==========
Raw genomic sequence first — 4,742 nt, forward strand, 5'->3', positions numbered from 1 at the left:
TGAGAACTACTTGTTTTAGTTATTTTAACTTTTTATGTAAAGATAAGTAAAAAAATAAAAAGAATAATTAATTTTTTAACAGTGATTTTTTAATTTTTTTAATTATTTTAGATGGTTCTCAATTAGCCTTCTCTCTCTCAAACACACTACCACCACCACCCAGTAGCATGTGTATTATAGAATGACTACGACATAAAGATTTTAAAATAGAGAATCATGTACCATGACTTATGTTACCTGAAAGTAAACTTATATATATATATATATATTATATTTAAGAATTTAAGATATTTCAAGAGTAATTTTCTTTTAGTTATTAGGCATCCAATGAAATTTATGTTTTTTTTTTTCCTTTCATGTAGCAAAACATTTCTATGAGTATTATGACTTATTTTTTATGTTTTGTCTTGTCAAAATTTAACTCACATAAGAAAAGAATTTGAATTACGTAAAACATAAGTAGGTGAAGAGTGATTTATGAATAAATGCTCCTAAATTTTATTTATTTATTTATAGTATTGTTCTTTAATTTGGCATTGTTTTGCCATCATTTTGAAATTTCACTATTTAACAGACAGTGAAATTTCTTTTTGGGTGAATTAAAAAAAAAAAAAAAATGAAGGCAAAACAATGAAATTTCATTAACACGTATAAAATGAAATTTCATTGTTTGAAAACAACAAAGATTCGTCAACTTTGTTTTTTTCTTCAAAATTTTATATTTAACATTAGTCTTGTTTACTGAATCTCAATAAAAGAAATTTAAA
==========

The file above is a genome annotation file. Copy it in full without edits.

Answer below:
Raw genomic sequence first — 4,742 nt, forward strand, 5'->3', positions numbered from 1 at the left:
TGAGAACTACTTGTTTTAGTTATTTTAACTTTTTATGTAAAGATAAGTAAAAAAATAAAAAGAATAATTAATTTTTTAACAGTGATTTTTTAATTTTTTTAATTATTTTAGATGGTTCTCAATTAGCCTTCTCTCTCTCAAACACACTACCACCACCACCCAGTAGCATGTGTATTATAGAATGACTACGACATAAAGATTTTAAAATAGAGAATCATGTACCATGACTTATGTTACCTGAAAGTAAACTTATATATATATATATATATTATATTTAAGAATTTAAGATATTTCAAGAGTAATTTTCTTTTAGTTATTAGGCATCCAATGAAATTTATGTTTTTTTTTTTCCTTTCATGTAGCAAAACATTTCTATGAGTATTATGACTTATTTTTTATGTTTTGTCTTGTCAAAATTTAACTCACATAAGAAAAGAATTTGAATTACGTAAAACATAAGTAGGTGAAGAGTGATTTATGAATAAATGCTCCTAAATTTTATTTATTTATTTATAGTATTGTTCTTTAATTTGGCATTGTTTTGCCATCATTTTGAAATTTCACTATTTAACAGACAGTGAAATTTCTTTTTGGGTGAATTAAAAAAAAAAAAAAAATGAAGGCAAAACAATGAAATTTCATTAACACGTATAAAATGAAATTTCATTGTTTGAAAACAACAAAGATTCGTCAACTTTGTTTTTTTCTTCAAAATTTTATATTTAACATTAGTCTTGTTTACTGAATCTCAATAAAAGAAATTTAAA